Ademco manufactures the Symphony Touchscreen Interface for advanced residential security control. The sleek unit has graphics and a menu touchscreen allowing the user to arm and disarm, bypass zones and control lights and appliances. It allows users to check for e-mail and receive internet information such as stock quotes. And it acts as an alarm communicator to an AlarmNet Central Station, leaving the telephone free for back-up or alarm verification. 1-877-ADI-SERV, www.ademcovideo.com

SYSTEMS

GE Interlogix is producing the Diamond II integrated system of security management, access control and alarm monitoring. Formerly the InfoGraphic Systems line, Diamond II uses many Windows 2000 global enterprise applications. Features an open architecture, partitioned database, multi-server and redundancy options. Includes the ability to create photo badges and generate reports. Tel. 714-890-0083, www.infographicsystems.com

TAC Americas has released a Windows 2000-based version of its I/NET Seven. The I/NET is an open system with peer-to-peer architecture that allows any device to react with any other device in the system without depending on a host computer. With no server and access moved to the workstation level, the system has reduced vulnerability and lower maintenance and installation costs. Features include access-initiated control, reporting, scalable software, CCTV and video badging, and critical alarm monitoring. 972-323-1111, www.tac.com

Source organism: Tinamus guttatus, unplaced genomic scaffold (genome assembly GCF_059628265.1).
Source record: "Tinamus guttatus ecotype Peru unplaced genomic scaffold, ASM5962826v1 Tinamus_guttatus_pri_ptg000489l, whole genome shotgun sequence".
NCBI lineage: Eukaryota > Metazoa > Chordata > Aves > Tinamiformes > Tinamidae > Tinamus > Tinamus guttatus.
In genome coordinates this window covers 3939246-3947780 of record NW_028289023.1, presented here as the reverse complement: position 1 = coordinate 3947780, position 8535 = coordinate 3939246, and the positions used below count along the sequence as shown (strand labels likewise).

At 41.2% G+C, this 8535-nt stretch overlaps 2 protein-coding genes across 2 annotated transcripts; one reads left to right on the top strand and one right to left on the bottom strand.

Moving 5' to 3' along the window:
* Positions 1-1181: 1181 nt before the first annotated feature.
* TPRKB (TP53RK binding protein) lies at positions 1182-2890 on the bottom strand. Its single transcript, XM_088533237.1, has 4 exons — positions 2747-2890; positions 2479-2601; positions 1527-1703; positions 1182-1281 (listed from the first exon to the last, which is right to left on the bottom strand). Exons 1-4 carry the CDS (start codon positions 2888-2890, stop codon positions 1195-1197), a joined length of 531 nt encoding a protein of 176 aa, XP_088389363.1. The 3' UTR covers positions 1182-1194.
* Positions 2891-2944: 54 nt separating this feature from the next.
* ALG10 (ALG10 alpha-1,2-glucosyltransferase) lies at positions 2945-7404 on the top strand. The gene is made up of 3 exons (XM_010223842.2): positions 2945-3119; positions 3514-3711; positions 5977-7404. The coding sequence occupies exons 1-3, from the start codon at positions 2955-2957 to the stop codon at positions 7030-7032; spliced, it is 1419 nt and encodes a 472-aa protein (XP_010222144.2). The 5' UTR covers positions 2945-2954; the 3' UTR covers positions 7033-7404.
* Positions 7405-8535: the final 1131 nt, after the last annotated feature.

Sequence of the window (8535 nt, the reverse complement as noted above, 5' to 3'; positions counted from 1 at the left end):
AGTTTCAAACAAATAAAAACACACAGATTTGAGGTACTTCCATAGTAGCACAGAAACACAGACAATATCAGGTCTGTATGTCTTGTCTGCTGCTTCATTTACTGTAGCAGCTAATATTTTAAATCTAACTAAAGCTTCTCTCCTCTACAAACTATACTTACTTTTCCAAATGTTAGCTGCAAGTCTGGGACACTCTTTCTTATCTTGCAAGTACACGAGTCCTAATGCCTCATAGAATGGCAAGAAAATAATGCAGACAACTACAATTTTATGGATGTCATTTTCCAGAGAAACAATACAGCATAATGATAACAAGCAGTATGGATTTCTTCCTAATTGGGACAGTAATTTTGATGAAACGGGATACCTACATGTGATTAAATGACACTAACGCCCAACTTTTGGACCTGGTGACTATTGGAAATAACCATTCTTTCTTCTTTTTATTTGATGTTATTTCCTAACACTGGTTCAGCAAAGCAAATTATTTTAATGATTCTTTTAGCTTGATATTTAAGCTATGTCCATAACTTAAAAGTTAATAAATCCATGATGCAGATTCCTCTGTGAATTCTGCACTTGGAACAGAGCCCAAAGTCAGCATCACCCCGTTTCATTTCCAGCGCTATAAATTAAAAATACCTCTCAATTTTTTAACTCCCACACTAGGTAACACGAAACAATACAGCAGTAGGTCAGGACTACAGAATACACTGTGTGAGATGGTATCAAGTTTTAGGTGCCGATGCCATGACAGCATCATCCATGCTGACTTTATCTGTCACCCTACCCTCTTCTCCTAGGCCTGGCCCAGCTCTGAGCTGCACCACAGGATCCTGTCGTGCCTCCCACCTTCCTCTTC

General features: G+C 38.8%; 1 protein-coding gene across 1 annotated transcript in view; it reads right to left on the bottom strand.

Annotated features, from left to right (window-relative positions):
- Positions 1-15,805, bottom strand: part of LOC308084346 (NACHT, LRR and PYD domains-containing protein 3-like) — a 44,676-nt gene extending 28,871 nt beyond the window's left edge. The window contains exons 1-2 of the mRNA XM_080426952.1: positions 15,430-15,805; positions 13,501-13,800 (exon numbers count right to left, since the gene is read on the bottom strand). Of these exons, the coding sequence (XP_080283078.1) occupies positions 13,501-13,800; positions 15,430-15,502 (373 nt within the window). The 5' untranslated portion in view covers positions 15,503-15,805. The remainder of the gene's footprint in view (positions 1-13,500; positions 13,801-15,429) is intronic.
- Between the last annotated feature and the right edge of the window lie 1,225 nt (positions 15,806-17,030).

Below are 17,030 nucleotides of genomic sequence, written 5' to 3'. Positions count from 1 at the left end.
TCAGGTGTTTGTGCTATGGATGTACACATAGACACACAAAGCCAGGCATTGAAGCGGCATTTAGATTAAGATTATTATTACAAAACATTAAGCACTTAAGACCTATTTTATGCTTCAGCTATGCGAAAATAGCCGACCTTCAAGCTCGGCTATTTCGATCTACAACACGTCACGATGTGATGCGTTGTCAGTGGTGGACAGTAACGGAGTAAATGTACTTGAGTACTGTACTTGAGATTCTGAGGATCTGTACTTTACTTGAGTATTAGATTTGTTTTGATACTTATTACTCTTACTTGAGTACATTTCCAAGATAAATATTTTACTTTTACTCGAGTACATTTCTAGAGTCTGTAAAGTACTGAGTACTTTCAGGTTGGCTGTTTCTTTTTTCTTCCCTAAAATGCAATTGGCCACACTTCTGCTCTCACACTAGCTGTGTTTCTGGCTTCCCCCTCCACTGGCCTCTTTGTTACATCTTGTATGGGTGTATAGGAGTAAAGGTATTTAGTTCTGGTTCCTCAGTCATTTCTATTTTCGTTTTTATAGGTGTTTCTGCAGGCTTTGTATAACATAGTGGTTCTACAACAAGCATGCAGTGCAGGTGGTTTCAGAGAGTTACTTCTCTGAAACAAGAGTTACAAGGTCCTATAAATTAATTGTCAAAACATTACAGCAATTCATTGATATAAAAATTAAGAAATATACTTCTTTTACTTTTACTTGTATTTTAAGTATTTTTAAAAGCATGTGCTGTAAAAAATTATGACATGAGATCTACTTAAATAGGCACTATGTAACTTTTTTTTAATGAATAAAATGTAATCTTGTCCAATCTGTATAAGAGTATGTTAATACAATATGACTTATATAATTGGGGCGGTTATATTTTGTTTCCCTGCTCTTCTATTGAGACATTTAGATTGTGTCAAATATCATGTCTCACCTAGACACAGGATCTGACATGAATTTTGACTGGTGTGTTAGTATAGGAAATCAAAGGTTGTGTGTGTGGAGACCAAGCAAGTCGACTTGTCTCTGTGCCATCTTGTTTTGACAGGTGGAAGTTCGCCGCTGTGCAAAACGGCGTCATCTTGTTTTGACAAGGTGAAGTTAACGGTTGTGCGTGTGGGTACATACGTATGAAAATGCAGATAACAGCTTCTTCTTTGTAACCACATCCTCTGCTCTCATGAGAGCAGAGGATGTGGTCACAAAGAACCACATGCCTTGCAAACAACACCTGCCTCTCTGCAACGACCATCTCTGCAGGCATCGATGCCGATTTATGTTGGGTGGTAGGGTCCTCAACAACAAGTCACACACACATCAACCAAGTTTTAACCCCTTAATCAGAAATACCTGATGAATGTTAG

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Choosing a Security Systems Integrator

Tom Giannini of SimplexGrinnell spoke at the ISC West Show in Las Vegas at the end of March on how to select a firm to design an integrated security system. He warned: “There’s a lot of money involved, the solution is technology oriented, and it’s a business decision that can’t quickly be reversed. So clients have to be careful about the approach they take.” He recommended obtaining the following information before making a decision:

Find out how long the integrator has been in business. Five years should be a minimum requirement.

Ask for the integrator’s customer list with contact information. Giannini suggests arranging face-to-face visits with customers if possible. “You should talk to security management, system operators and system administrators,” he says. “It’s important to determine the level of satisfaction with the integrator, the responsiveness of the support that’s been provided, and the quality of maintenance.”

Obtain a list of system platforms the integrator installs and services.

Find out the number of other clients who have the same system that will be installed at your location.

Ask what number of trained technical staff are in the integrator’s organization.